- Does the criminal statute 18 U.S.C § 922(g), which requires a conviction for a predicate domestic violence crime involving the “use or attempted use of physical force” require violent contact?
- Does a state misdemeanor for domestic violence, which requires proof of “bodily injury,” qualify for an 18 U.S.C § 922(g) conviction?
In 1996, Congress passed what is now Section 922(g)(9) of Title 18, which criminalizes the possession of firearms by certain individuals. Section 922(g)(9) makes it a federal crime for a person convicted in state court of a “misdemeanor crime of domestic violence” to possess a firearm if the misdemeanor involved the use or attempted use of physical force. In 2001, James Alvin Castleman was convicted in Tennessee of misdemeanor domestic assault, which requires proof of causing bodily injury to another. Seven years later, Castleman was indicted for possessing a firearm in violation of Section 922(g)(9). The Supreme Court will address whether Castleman’s conviction qualifies as a predicate offense for Section 922(g)(9) and whether the language “physical force” in Section 922(g)(9) requires violent contact. The Court’s ruling will affect the scope of limitations on domestic violence offenders’ possession of firearms, and may serve as precedent for other misdemeanor offenses which contain the language “physical force.”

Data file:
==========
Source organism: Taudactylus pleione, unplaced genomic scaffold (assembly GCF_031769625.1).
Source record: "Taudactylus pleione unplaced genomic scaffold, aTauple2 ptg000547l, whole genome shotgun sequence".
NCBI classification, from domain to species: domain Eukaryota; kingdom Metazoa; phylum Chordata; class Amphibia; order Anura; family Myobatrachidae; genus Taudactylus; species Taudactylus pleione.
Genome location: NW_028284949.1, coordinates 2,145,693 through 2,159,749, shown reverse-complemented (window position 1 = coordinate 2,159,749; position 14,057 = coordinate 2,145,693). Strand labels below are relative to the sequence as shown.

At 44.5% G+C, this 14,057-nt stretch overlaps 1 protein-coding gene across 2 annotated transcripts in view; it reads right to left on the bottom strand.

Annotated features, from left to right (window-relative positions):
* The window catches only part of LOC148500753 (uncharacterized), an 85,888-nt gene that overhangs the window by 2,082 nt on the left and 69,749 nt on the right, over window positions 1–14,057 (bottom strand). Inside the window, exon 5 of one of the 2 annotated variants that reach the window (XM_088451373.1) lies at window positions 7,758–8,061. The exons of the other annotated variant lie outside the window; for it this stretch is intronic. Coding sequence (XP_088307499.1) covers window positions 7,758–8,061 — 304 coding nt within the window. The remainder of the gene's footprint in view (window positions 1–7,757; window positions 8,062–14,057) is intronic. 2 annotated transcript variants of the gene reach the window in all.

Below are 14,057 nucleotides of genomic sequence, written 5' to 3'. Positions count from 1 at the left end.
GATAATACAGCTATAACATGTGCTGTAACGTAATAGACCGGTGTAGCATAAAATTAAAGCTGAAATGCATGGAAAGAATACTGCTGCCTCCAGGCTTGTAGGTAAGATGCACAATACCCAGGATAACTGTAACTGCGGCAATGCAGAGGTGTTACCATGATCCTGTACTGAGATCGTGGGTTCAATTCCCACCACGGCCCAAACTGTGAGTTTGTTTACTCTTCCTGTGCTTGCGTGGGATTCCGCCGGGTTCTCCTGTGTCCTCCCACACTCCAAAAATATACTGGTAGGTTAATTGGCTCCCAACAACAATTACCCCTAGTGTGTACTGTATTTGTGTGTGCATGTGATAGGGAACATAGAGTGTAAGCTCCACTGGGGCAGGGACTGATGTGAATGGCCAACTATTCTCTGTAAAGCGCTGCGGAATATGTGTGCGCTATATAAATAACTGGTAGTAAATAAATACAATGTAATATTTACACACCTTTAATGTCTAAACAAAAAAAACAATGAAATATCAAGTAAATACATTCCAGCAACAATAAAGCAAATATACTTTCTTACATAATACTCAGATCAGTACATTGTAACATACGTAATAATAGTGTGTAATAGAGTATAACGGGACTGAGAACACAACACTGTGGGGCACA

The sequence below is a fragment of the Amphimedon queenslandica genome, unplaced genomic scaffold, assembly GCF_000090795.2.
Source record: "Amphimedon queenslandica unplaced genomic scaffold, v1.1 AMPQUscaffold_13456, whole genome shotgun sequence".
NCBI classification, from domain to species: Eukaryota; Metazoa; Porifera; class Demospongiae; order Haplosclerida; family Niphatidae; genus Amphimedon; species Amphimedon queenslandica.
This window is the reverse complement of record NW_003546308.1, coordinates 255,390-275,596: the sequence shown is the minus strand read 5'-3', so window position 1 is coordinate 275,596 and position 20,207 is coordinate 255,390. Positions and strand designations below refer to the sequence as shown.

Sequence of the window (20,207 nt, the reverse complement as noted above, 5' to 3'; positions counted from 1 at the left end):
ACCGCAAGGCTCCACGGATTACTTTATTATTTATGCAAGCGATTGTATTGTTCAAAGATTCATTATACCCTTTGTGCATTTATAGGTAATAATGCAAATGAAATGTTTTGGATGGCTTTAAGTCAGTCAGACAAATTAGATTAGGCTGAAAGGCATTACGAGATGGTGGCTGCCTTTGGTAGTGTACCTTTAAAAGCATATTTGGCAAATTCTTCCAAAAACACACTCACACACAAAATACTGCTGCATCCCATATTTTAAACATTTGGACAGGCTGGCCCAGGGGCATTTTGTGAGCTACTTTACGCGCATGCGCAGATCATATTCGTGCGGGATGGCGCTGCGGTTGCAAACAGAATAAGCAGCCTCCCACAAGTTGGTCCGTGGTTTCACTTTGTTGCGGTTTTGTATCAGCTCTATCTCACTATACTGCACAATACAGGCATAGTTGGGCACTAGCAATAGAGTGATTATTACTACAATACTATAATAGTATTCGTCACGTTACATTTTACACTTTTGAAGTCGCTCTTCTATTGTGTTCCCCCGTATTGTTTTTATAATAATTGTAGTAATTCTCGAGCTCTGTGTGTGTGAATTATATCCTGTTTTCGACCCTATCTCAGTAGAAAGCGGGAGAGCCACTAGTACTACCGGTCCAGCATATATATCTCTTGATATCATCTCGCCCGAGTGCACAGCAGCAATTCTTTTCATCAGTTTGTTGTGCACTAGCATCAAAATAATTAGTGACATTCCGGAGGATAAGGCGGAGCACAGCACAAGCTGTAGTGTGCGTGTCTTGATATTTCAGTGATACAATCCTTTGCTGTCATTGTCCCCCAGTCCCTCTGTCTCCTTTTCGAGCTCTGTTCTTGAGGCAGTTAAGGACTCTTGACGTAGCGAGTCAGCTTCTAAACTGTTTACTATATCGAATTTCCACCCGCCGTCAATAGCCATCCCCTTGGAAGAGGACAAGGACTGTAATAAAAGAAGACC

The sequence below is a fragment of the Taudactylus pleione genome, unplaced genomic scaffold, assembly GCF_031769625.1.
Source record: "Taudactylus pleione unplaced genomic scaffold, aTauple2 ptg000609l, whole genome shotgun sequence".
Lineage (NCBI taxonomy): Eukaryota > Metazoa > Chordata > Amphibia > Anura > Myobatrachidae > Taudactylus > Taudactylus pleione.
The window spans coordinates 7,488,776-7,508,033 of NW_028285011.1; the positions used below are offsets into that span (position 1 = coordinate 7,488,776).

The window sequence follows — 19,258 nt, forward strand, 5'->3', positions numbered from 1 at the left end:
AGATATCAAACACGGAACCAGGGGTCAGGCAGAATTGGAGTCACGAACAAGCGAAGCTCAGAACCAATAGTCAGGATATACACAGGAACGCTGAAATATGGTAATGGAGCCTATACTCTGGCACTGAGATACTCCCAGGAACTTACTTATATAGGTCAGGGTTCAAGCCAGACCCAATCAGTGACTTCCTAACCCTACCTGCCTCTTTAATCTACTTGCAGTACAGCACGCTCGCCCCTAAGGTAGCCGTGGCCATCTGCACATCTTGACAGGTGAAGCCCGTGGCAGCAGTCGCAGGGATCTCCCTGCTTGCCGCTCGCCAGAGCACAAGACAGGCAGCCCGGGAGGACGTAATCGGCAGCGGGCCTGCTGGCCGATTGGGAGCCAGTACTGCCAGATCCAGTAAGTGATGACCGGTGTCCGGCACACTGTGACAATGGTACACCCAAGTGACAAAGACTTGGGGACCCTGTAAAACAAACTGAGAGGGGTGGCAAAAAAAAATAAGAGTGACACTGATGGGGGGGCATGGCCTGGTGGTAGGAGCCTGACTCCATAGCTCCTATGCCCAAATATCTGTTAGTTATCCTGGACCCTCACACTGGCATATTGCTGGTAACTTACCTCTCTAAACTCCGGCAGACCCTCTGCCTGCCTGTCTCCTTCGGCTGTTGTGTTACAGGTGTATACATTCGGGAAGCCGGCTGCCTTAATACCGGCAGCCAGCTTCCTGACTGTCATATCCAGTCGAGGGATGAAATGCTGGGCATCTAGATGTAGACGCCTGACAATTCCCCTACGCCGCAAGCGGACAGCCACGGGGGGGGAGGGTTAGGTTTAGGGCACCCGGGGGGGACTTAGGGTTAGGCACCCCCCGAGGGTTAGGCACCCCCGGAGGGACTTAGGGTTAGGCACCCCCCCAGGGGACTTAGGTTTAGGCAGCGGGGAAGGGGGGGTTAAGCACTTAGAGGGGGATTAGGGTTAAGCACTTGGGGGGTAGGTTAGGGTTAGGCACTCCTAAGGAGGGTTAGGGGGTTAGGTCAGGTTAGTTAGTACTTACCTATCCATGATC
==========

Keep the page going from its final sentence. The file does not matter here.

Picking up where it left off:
Section 922(g)(9) of Title 18, United States Code, makes it a crime for any person convicted of a “misdemeanor crime of domestic violence” to possess a firearm. The phrase “misdemeanor crime of domestic violence” is defined to include any federal, state, or tribal misdemeanor offense, committed by a person with a specified domestic relationship to the victim, that “has, as an element, the use or attempted use of physical force, or the threatened use of a deadly weapon.” 18 U.S.C. 921(a)(33)(A). The question presented is:
Whether respondent’s Tennessee conviction for misdemeanor domestic assault by intentionally or knowingly causing bodily injury to the mother of his child qualifies as a conviction for a “misdemeanor crime of domestic violence.”
- United States Attorney’s Manual, U.S. Dep’t of Justice, Restrictions on the Possession of Firearms by Individuals Convicted of a Misdemeanor Crime of Domestic Violence.
- Greg Stohr, Bloomberg, Gun Ban for Domestic Abusers Draws U.S. High Court Review, (Oct. 1, 2013).